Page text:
When I photograph a race, I get only portions of the story: the beginning, snippets of the middle, and the end. It’s something like reading a novel by skimming every third or fourth chapter until arriving at the last page and having someone summarize it. (I get the end if, that is, I can see the results on the tower as in Qatar. At some tracks I don’t know for sure who won until I get back to the media center.)
Each January we say “This season is going to be great!” and for 2013 there seems to be more reason to believe that than ever, which is how the weekend’s story began. When we arrived at Losail, there was more anticipation in the paddock for a great season of racing ahead than I can remember.
Even with Casey Stoner gone, pre-season testing had raised expectations for Marc Marquez even higher than they had been at the end of 2012. We knew Pedrosa would be fast and win races. And we knew Lorenzo would be the man to beat.
What we didn’t know was how competitve Valentino Rossi would be after his two years at Ducati. There seemed to be a visceral need in the paddock for him to return to form, to be Valentino again. After ups and downs in the practice and qualifying sessions, he would start from seventh place on the grid, with Lorenzo on pole and likely to run away into the night.
Would we see a return of the Rossi flair that has inspired millions of fans around the world? Or would the fairy tale turn out to be a tragedy?
One thing was for sure as we stood on the grid after a very long winter break, waiting to find out the answer to this question: The crowd, even though largely Spanish and there to support top riders in all three classes, was even more ready to see Rossi go fast again than those in the paddock.
The track announcer introduced the various riders, and when he came to Rossi, the sudden rise in enthusiasm hit like a wall of sound. Official attendance for Sunday was a paltry 9,704 fans, but it sounded like all of them were on their feet cheering as Rossi turned and waved.
If you watched the race on TV, you got to read each of the story’s chapters in order, saw the narrative unfold lap by lap, turn by turn. But when I could stay on the grid no longer, I hustled out to the media shuttle area and climbed into a luxurious BMW 5-something-or-other.
Elegant and utterly unsuited to its task of conveying forphotographers laden with so much heavy gear (climbing into the sultry leather seats was eclipsed in difficulty only by climbing back out again), we sped at a leisurely 20 mph toward the spot I had chosen for my Lap 1 photo. (The drivers of the media shuttles are strictly required to observe a speed limit regardless of how rudely their passengers urge them to hurry the $%#^ up.)
In position, I concentrated on holding the camera steady and getting the image, rather than on what type of start each rider had accomplished. As the pack moved left to right, I swung the camera around and caught them riding away.
From then on I got my usual snippets of the story as the bikes passed me on each lap. I didn’t see anyone run on because of aggressive braking. I saw the cloud of dust from Bradl’s crash but was too far away to get a usable shot of the aftermath. It’s just luck if something like that happens in front of you or on the other side of the circuit.
I tried to tell the story as well as I could based on what I saw each lap. I did register that Rossi was near the front, then suddenly he had fallen back. With Lorenzo alone at the front, a sub-plot became the real story, as the race for 2nd, 3rd and 4th between the Repsol Hondas and Cal Crutchlow unfolded, and soon another sub-plot of factory Ducati’s chasing Bautista emerged.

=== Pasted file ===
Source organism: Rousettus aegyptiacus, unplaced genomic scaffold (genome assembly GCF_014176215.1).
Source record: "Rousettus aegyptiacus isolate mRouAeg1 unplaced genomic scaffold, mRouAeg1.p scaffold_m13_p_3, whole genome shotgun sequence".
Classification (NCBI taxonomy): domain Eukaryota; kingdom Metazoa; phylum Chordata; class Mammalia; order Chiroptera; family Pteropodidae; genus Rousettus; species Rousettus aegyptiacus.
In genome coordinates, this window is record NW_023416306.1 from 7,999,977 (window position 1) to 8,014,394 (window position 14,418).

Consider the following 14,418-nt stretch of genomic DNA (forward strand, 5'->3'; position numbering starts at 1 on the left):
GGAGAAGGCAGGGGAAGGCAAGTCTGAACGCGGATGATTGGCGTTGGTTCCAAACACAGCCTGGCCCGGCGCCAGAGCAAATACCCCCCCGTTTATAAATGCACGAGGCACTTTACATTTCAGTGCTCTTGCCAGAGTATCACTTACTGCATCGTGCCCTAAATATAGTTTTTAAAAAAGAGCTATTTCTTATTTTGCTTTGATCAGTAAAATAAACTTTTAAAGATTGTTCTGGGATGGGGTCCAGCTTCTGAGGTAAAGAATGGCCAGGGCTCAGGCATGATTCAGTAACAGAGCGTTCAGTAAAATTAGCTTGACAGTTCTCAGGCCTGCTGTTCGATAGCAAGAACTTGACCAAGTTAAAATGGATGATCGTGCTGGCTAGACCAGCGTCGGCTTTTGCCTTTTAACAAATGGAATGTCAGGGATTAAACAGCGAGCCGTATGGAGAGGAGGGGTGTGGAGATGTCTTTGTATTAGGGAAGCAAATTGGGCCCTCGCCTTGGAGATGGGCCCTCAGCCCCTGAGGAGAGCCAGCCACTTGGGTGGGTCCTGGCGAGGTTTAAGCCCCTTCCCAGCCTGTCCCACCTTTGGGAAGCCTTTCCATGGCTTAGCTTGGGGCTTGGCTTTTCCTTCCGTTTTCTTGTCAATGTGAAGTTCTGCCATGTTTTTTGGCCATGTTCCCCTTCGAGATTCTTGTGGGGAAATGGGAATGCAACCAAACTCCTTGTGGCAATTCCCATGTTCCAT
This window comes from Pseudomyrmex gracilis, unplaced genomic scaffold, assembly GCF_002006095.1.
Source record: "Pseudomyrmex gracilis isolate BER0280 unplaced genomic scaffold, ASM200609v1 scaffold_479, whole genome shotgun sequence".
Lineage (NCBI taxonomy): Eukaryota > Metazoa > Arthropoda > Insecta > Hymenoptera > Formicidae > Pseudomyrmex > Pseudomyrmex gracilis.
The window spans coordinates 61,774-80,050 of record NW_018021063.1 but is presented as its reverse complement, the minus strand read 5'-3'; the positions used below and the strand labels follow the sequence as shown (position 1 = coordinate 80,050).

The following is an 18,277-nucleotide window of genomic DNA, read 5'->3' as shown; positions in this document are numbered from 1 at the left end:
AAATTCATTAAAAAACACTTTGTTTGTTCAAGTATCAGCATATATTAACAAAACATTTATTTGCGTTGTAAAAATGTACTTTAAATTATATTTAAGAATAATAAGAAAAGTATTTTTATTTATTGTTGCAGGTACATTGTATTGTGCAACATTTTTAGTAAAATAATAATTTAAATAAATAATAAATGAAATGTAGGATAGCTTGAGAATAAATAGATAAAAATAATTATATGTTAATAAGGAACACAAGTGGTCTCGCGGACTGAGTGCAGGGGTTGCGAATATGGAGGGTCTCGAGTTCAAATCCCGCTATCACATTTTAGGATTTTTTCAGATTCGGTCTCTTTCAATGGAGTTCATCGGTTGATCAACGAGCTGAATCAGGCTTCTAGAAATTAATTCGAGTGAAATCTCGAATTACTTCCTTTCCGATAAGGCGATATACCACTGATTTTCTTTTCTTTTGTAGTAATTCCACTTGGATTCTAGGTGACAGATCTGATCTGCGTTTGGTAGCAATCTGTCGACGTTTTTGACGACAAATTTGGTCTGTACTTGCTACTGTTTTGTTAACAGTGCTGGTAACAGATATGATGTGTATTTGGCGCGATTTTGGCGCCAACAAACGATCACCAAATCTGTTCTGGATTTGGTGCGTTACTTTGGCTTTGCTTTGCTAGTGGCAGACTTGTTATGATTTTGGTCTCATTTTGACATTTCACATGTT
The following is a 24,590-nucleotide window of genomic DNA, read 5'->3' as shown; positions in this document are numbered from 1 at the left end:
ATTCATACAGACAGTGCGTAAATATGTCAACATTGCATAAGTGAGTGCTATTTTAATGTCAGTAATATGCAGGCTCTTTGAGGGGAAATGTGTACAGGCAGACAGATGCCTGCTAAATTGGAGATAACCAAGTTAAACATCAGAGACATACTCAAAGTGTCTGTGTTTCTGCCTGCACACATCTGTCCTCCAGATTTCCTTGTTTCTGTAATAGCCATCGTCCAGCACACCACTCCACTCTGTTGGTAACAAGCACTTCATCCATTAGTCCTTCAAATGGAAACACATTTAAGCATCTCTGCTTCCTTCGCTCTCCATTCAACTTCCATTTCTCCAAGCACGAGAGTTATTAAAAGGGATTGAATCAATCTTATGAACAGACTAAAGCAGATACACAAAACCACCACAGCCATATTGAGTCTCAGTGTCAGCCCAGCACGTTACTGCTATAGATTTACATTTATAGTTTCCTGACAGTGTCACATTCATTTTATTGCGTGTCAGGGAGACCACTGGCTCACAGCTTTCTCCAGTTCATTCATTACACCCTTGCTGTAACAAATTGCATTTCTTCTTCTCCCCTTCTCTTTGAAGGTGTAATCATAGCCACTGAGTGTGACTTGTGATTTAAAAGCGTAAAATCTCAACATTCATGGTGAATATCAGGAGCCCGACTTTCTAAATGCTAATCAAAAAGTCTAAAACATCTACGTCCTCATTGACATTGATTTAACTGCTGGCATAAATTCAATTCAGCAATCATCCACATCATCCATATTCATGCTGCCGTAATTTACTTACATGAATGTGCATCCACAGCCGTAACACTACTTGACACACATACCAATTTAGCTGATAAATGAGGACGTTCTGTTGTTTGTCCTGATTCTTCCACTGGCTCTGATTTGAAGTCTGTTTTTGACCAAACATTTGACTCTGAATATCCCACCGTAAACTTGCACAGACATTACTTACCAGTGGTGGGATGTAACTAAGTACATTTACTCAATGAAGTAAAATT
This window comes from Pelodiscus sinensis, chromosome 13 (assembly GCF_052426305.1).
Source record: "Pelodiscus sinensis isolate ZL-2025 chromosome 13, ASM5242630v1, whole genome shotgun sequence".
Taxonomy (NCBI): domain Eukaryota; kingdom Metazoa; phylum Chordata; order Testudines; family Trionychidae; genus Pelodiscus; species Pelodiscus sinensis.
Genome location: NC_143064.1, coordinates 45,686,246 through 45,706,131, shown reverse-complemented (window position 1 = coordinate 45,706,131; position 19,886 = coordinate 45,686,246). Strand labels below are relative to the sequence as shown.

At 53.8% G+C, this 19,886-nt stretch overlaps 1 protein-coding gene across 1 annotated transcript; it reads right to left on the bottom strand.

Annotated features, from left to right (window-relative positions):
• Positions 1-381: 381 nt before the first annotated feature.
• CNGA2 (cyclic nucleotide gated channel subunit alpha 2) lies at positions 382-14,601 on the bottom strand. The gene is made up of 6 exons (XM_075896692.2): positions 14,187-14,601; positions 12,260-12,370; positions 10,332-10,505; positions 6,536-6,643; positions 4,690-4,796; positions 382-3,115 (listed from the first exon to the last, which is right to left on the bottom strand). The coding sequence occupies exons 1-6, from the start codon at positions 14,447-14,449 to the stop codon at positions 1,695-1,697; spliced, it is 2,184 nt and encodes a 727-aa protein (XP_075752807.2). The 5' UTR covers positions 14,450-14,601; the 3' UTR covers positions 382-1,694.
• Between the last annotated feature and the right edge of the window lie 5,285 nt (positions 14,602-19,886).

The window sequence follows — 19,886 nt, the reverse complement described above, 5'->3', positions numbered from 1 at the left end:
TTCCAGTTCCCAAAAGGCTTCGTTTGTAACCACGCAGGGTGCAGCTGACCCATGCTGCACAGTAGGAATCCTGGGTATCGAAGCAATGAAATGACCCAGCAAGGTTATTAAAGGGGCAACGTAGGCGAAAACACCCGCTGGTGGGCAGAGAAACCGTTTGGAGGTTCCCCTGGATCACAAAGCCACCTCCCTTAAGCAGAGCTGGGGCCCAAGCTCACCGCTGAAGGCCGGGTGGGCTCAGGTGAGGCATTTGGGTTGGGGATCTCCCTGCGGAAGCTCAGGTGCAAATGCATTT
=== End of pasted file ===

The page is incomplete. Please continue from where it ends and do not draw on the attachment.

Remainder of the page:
Rossi seemed to have settled into a no-man’s land, a lonely ride of no magic whatsoever.
I wasn’t aware of his fast laps as he chased down the 2-3-4 battle. Suddenly we was just right behind them, so I photographed that new development. And then just as suddenly, he was in second place!
I was standing beside one of the Milagro photographers, an otherwise taciturn Italian fellow, and when Rossi came around ahead of the Hondas and a distant Crutchlow, we both shook our heads in amazement. He did it again!! He’s really back!!
The effort I make to return to pit lane for the podium depends on who will be there. Rossi back on the podium in a proper, dry race was a story, for sure. But I also felt he’d do a massive wheelie in the section of track between Turns 6 and 7. I knew the podium would be well covered by others, so I decided to stay and get whatever celebration he displayed.
I had no idea he’d run out of fuel until he came around on Iannone’s Pramac Ducati, doing a new form of the leg dangle to avoid burning his boot on the Ducati’s lower pipe. Not what I had in mind, but certainly a once-in-a-career image of something not likely to happen ever again. But I was hardly the only photographer there hoping for a big wheelie shot, so, not exactly unique, either.
I made it back to the podium anyway, and wasn’t too surprised when the crowd seemed twice as loud when cheering his second place than when applauding Lorenzo’s win. It wasn’t until later, when I was able to see a replay of the race, that I saw each chapter of the story. It was a great way to begin 2013, and certainly not only for Rossi’s return to form, but perhaps chiefly because of it.
Scott Jones is a professional photographer who covers MotoGP and WSBK for racing industry clients as well as racing websites and publications in the U.S. and Europe. His online archive is available at Photo.GP, and you can find him on his blog, Twitter, & Facebook.
All images posted, shared, or sent for editorial use or review are registered for full copyright protection at the Library of Congress.
Photos: © 2013 Scott Jones / Scott Jones Photography – All Rights Reserved